Osteogenesis at implants without primary bone contact - An experimental study in dogs
Data de publicação2012-05-01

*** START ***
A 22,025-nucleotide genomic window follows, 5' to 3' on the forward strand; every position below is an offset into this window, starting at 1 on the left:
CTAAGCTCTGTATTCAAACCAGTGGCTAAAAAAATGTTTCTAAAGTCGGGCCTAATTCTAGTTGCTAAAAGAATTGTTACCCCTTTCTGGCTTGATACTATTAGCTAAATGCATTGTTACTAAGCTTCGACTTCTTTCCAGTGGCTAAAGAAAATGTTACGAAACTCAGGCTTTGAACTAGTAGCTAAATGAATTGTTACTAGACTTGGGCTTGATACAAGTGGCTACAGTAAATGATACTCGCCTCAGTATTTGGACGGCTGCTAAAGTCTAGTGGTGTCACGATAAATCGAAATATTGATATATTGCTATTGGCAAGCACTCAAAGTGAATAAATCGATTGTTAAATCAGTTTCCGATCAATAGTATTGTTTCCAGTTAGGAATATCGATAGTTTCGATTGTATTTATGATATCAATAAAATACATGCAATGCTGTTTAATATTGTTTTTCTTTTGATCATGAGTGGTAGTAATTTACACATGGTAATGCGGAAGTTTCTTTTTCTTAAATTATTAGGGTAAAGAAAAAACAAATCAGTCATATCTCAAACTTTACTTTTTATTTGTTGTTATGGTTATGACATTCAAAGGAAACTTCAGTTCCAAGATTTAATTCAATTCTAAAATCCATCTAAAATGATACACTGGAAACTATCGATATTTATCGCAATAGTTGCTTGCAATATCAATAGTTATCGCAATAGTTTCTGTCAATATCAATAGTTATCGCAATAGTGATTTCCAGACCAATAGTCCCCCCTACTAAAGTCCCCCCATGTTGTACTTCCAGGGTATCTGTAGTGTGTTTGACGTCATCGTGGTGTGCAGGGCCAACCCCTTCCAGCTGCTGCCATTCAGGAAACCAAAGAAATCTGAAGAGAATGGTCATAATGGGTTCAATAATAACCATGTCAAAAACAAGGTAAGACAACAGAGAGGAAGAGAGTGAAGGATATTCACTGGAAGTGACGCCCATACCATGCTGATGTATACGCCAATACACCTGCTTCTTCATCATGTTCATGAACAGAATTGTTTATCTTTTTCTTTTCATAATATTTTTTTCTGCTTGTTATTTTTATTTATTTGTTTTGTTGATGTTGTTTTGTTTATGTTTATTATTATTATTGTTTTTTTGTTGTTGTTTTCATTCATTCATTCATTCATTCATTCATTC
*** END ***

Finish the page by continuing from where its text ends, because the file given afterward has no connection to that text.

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Aim: To evaluate the healing at implants with a moderately rough surface placed and stabilized in recipient sites of dimensions deeper and larger than that of the implants to avoid any contact between parent bone and the implant.Material & methods: In six Labrador dogs, premolars and first molars were extracted bilaterally in the mandible. After 3 months of healing, mucoperiosteal full-thickness flaps were elevated and the premolar area of the alveolar bony crest was selected. Three recipient sites were prepared to place three implants. One implant was used as control. The other two were placed in recipient sites which left a circumferentially and periapical prepared defect of 0.7 mm (small) and 1.2 mm (large), respectively. All implants were stabilized with passive fixation plates to maintain the implants stable and without any contact with the implant bed. After 3 months of submerged healing, the animals were sacrificed. Ground sections were prepared and analyzed histomorphometrically.Results: The BIC% was 5.3% and 0.3% for implants placed in small and large defect sites, respectively, whereas it was 46.1% for control implants. The differences were statistically significant. The width of the residual defects was 0.4 and 0.5 mm at the small and large defects, respectively. An approximately 0.09 mm layer of dense connective tissue (DCT) rich in fibers and fibroblast-like cells was observed adherent to the implant surfaces. The percentage of implant surface covered by DCT was 92.8% and 95.6% at the small and large defects, respectively.Conclusion: Osseointegration was observed at the test sites, and the dimensions of the defects influenced the outcomes. However, the degree of osseointegration at both small and large defects was very low compared with the control sites.